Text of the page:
Three-quarters of small business owners believe that so many Americans are financially unprepared for retirement that the problem has reached the level of a crisis, but only about a fifth of them actually offer their employees a 401(k) or similar plan, according to a new survey.
The survey of 501 small business owners, by
Few small businesses provide their employees access to an employer-sponsored 401(k) plan because many of them first need to reach a point of business maturity or critical mass before they can absorb the cost and administration of a 401(k) retirement plan.
Only 11% of the small business owners surveyed said they are likely to add an employee-sponsored 401(k) plan within the next two years. Sixty-nine percent said their business was too small and more than half said such a plan would be too expensive.
Nevertheless, small business owners indicated they would like to offer a retirement plan, and their employees certainly want one too. Thirty-seven percent of the small business owners with more than six employees who responded to the survey said they are under pressure from employees to offer a retirement plan. Four in five (78%) of the owners surveyed said that having a retirement plan was also effective in helping them attract qualified employees.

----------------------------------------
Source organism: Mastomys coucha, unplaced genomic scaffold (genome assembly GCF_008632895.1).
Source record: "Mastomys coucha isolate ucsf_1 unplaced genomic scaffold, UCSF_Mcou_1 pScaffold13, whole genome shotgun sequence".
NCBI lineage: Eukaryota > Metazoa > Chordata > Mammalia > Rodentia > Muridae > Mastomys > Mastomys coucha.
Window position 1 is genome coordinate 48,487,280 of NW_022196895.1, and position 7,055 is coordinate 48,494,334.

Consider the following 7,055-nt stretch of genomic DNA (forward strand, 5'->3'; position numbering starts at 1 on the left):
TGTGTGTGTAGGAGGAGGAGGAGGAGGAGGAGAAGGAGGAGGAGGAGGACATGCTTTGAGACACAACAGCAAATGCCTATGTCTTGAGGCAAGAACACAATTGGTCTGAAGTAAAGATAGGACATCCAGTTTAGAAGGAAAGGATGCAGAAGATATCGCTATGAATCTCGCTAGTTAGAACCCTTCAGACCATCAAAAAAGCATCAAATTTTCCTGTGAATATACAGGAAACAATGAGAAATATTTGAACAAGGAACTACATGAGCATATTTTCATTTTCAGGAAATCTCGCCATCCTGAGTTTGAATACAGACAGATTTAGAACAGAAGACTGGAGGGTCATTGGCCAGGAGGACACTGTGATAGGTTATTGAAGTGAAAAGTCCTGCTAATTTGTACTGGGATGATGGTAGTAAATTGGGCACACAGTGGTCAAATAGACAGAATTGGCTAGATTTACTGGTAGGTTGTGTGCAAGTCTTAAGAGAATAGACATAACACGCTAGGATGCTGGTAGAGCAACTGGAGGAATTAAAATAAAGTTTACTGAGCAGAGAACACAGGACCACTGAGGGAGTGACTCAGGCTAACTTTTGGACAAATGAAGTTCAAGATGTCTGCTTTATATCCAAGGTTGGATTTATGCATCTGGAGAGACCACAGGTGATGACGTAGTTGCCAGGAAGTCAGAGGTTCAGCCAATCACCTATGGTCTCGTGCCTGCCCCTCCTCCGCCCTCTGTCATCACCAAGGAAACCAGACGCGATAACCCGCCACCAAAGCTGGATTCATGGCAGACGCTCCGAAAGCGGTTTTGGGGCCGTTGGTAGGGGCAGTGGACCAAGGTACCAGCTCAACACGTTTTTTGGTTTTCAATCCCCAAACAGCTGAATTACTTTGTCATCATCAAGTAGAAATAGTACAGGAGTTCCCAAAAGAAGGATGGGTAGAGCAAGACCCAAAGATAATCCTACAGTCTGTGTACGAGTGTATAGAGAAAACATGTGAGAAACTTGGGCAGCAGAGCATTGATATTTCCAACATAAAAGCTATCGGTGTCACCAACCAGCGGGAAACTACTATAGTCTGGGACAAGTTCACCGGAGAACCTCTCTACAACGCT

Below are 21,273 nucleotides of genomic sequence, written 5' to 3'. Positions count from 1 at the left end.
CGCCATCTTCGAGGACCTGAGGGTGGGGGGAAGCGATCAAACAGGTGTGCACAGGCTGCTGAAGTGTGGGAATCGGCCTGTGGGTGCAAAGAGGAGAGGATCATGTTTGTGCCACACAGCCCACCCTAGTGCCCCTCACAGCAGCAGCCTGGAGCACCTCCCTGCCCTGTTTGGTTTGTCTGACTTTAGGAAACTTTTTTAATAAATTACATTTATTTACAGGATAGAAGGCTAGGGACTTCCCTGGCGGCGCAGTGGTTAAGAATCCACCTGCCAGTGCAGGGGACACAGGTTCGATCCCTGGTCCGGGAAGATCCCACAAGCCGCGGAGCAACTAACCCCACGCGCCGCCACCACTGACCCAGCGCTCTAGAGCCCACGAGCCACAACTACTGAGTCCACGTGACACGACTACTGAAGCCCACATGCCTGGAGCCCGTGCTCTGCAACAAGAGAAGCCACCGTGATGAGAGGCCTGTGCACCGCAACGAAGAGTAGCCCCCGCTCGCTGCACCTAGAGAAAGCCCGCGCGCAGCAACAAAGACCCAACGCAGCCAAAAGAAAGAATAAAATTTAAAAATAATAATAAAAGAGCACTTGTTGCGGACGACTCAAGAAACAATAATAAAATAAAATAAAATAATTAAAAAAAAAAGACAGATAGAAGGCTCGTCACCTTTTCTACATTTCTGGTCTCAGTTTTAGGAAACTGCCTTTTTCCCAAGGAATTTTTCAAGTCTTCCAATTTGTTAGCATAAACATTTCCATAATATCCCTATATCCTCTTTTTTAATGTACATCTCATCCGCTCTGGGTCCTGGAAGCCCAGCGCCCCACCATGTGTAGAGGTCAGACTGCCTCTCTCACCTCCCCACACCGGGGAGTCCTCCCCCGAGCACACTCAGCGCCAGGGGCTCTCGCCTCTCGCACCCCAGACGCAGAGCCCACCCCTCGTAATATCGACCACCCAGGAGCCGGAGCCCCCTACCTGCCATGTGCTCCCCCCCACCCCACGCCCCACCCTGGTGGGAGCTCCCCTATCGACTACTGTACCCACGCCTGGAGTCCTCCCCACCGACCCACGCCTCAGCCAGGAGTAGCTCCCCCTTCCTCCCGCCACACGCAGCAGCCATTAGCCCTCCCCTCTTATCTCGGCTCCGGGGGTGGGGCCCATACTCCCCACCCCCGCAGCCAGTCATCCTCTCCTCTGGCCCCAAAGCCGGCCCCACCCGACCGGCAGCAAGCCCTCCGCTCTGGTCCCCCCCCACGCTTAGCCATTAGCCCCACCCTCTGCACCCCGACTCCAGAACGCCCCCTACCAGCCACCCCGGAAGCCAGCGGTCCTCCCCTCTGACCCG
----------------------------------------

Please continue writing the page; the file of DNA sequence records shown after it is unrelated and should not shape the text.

Nationwide is backing legislation that has been introduced in
“Our survey found that nearly half (46%) of small business owners were not aware or were unsure that an employee self-funded retirement plan could be offered without having to match employee contributions,” said
According to the survey, 71% of the small business owners said that when selecting an employee self-funded retirement savings plan, it was important that the plan have the flexibility to match or not match employee contributions, while 62% said it was important that multiple employers would group together to pool resources and reduce administration costs.
Four in five owners said that when selecting a plan, it was important for the plan to have a minimal amount of administration requirements so that it could be offered at a low price. Three in four owners said it was important, as their business grew, for the plan to be able to be converted to better meet their needs.
— This article first appeared on Accounting Today.
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